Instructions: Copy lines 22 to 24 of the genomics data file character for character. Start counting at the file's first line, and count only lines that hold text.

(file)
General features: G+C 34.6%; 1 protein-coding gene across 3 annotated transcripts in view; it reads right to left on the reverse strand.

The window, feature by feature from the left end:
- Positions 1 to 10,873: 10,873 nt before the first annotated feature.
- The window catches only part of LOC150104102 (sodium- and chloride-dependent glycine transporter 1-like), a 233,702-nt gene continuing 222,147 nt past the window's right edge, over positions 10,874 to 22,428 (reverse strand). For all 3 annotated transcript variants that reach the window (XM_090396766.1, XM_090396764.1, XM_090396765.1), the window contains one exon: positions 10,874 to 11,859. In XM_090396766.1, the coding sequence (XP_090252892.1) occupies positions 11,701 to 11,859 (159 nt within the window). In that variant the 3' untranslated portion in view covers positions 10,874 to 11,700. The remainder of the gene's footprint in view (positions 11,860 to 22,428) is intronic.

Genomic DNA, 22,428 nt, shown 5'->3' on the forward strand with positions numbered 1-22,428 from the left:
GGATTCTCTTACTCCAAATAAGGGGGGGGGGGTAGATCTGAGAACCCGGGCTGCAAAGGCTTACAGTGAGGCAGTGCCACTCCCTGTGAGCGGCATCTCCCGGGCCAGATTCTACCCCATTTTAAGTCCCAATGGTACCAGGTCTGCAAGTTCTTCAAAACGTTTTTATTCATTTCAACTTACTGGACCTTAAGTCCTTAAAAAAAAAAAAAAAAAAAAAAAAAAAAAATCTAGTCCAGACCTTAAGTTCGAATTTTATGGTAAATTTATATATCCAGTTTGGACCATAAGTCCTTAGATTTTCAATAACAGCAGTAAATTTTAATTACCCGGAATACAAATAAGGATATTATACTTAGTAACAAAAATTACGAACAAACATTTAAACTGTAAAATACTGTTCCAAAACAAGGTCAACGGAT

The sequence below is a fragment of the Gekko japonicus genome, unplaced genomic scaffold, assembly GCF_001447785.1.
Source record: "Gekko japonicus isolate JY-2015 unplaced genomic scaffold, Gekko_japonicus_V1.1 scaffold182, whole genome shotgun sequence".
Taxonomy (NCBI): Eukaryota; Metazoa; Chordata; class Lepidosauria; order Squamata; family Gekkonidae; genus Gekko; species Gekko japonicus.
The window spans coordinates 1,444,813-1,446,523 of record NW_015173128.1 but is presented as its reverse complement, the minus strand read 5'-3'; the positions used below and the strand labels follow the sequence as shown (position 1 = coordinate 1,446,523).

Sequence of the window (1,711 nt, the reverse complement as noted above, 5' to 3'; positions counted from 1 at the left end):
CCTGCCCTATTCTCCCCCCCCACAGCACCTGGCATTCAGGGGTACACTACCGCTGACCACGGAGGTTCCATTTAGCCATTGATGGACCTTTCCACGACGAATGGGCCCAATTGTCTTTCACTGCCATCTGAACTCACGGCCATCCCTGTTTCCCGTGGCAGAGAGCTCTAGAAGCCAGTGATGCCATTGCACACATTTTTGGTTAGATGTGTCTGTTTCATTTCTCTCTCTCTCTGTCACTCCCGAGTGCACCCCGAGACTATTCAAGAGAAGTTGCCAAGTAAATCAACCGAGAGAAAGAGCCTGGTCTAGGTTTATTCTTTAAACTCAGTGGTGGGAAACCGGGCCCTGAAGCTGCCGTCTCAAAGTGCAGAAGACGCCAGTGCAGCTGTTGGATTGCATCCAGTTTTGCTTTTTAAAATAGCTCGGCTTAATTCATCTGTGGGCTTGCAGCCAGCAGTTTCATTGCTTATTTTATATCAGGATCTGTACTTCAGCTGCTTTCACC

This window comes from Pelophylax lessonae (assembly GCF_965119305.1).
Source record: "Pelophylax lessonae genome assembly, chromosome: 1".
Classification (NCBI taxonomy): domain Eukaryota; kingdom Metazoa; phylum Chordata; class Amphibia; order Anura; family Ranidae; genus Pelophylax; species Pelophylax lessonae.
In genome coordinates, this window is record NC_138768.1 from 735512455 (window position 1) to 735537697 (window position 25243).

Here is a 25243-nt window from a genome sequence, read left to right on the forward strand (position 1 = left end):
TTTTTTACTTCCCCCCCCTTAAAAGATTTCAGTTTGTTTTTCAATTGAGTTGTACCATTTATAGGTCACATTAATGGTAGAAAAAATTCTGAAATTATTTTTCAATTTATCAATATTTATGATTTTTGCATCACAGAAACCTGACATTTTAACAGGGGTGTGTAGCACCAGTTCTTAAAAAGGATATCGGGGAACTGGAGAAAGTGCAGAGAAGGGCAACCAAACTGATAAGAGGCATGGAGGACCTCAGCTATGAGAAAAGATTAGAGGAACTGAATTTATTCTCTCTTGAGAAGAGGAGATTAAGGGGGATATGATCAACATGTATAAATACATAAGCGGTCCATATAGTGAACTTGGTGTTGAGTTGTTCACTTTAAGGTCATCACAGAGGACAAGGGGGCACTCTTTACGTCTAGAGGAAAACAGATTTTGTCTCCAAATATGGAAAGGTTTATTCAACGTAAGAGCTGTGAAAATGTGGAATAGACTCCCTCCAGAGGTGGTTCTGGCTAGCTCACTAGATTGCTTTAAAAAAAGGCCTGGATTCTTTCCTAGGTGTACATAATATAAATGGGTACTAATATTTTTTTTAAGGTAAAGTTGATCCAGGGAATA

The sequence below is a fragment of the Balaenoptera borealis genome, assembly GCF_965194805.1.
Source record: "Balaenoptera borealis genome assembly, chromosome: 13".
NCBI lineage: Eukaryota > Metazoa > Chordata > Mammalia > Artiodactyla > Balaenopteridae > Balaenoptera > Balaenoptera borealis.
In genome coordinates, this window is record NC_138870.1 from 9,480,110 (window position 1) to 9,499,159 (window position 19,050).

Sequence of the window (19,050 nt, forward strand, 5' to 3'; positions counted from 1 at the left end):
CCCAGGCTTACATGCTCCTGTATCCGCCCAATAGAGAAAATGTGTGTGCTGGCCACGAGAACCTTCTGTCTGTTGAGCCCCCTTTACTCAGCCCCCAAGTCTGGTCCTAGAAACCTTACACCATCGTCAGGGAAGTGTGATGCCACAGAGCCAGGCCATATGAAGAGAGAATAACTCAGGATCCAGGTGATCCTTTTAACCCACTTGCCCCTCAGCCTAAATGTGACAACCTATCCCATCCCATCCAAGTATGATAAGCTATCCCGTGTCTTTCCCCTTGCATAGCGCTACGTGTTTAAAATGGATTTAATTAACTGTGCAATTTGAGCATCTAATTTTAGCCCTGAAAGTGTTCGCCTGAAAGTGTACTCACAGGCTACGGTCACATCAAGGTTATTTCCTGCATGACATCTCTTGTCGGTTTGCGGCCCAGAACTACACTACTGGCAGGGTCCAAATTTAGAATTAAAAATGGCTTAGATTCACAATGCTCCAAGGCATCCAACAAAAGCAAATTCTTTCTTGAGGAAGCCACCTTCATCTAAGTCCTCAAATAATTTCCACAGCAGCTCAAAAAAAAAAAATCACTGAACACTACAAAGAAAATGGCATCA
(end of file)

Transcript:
In genome coordinates, this window is record NC_138870.1 from 9,480,110 (window position 1) to 9,499,159 (window position 19,050).

Sequence of the window (19,050 nt, forward strand, 5' to 3'; positions counted from 1 at the left end):
CCCAGGCTTACATGCTCCTGTATCCGCCCAATAGAGAAAATGTGTGTGCTGGCCACGAGAACCTTCTGTCTGTTGAGCCCCCTTTACTCAGCCCCCAAGTCTGGTCCTAGAAACCTTACACCATCGTCAGGGAAGTGTGATGCCACAGAGCCAGGCCATATGAAGAGAGAATAACTCAGGATCCAGGTGATCCTTTTAACCCACTTGCCCCTCAGCCTAAATGTGACAACCTATCCCATCCCATCCAAGTATGATAAGCTATCCCGTGTCTTTCCCCTTGCATAGCGCTACGTGTTTAAAATGGATTTAATTAACTGTGCAATTTGAGCATCTAATTTTAGCCCTGAAAGTGTTCGCCTGAAAGTGTACTCACAGGCTACGGTCACATCAAGGTTATTTCCTGCATGACATCTCTTGTCGGTTTGCGGCCCAGAACTACACTACTGGCAGGGTCCAAATTTAGAATTAAAAATGGCTTAGATTCACAATGCTCCAAGGCATCCAACAAAAGCAAATTCTTTCTTGAGGAAGCCACCTTCATCTAAGTCCTCAAATAATTTCCACAGCAGCTCAAAAAAAAAAAATCACTGAACACTACAAAGAAAATGGCATCA